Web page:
Wells Fargo Attempts To Repair Image, Regulator Highlights Risks Of Cross-Selling
The LA Times reports that Wells Fargo will eliminate all sales goals for credit cards, checking accounts and other retail banking products as the bank tries to repair its image. The U.S. Comptroller of the Currency, Thomas Curry, said on Thursday that other banks should review what risks arise from efforts to cross-sell to existing customers. Curry's office was among the regulators with whom Wells Fargo reached a $190 million settlement last week, following claims that it had created two million accounts that customers did not want.Last week it was revealed that thousands of employees had opened up accounts without customers' authorization. Wells Fargo has fired about 5,300 employees for improper sales practices since 2011. Susan Ochs of the New York Times writes that Wells Fargo may have dismissed employees and managers but the executive who supervised the retail branches where the wrongdoing took place — Carrie Tolstedt, divisional senior vice president for community banking — is retiring, "taking with her millions in stock and options." "Despite knowing about the widespread misconduct on her watch, Wells Fargo gave Ms. Tolstedt a glowing farewell," writes Ochs. "John Stumpf, the chief executive, called her a “role model for responsible leadership” and “a standard-bearer of our culture.” Her compensation — more than $27 million over the last three years — has never been dinged as a result of these problems."
Mobile Depost Experience Key To Customer Satisfaction
What's Missing From Digital Banking? Empathy
Imagine having all of your money moved from one account to another by your bank without permission. Gartner's Stessa Cohen uses this anecdote as an example of the need for empathy in digital banking. In a piece for American Banker, Gartner's Stessa Cohen observes that "increasingly, our conversations about digital banking are only about technology: digitalizing transactions and activities based on data analytics, customer behavior, event triggers and business moments." Rather than just focusing on technology, Cohen advises bankers to have "some understanding about and sensitivity for the feelings and experiences of other people." This means asking for your customer's permission to do something, making it easy to rescind permission and being transparent.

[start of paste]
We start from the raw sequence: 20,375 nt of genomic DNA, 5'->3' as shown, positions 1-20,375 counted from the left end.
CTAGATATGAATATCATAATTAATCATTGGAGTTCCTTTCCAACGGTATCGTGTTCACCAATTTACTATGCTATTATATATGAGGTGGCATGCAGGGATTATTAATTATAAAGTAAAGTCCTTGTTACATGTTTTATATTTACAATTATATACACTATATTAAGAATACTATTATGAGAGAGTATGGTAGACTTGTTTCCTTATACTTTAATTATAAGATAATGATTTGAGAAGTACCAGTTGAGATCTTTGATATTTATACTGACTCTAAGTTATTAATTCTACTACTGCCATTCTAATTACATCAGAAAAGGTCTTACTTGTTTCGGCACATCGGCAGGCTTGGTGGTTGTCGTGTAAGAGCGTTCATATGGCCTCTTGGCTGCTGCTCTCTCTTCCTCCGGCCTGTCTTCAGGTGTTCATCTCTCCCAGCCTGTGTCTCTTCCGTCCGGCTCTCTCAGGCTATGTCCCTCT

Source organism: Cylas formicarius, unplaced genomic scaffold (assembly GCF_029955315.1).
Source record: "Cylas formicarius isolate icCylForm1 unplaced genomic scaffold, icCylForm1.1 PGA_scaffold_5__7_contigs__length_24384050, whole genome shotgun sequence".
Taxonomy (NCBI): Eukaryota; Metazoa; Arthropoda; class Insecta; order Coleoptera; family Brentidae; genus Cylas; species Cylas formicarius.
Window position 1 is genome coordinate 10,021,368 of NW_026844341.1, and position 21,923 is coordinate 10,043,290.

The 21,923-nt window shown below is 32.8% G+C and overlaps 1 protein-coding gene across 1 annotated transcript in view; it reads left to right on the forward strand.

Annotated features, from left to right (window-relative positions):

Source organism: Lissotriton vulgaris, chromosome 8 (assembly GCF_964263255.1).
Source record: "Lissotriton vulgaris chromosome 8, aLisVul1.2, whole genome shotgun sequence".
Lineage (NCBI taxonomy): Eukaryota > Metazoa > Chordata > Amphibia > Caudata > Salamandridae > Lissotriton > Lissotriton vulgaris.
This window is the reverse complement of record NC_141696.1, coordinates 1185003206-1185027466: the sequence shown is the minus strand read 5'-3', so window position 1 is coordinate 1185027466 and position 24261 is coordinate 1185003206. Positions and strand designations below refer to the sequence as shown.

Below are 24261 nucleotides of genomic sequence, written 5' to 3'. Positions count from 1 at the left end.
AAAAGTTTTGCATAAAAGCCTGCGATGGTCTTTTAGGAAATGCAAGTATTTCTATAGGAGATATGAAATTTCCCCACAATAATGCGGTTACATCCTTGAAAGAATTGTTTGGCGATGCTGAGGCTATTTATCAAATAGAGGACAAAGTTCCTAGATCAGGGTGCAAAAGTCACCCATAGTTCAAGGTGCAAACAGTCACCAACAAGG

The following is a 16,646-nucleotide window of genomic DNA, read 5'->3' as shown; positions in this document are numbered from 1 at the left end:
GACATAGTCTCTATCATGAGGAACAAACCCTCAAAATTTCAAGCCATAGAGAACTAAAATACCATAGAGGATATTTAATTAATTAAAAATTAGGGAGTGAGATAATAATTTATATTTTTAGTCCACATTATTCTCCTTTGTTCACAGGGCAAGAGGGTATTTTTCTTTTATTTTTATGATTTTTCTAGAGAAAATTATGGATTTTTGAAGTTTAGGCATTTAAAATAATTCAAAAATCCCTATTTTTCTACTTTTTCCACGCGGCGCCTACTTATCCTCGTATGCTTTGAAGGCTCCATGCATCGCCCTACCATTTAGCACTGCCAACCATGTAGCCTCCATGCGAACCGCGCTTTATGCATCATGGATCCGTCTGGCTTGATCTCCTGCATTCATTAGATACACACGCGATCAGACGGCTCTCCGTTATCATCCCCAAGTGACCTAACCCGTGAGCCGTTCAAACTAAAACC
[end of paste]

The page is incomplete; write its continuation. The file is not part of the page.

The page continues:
More Than 50 Percent Of Americans Use Mobile To Manage Their Bank Account
According to a new survey conducted by the American Bankers Association, more than half of Americans have used a mobile device to check or manage their bank account at least once a month. Reporting on ABA's findings, Pymnts.com notes that a third of Americans check their bank account via mobile more than three times a month. Satisfaction levels with mobile offerings are relatively high, as three quarters of respondents rated their app as excellent or very good. “Consumers are increasingly turning to their smartphones and tablets to manage their everyday finances, and banks have responded by expanding their mobile capabilities,” said Nessa Feddis, ABA SVP and deputy chief counsel for consumer protection and payments. “Bank innovation has made it more convenient and safer than ever to do things like check your balance, deposit a check or make payments.”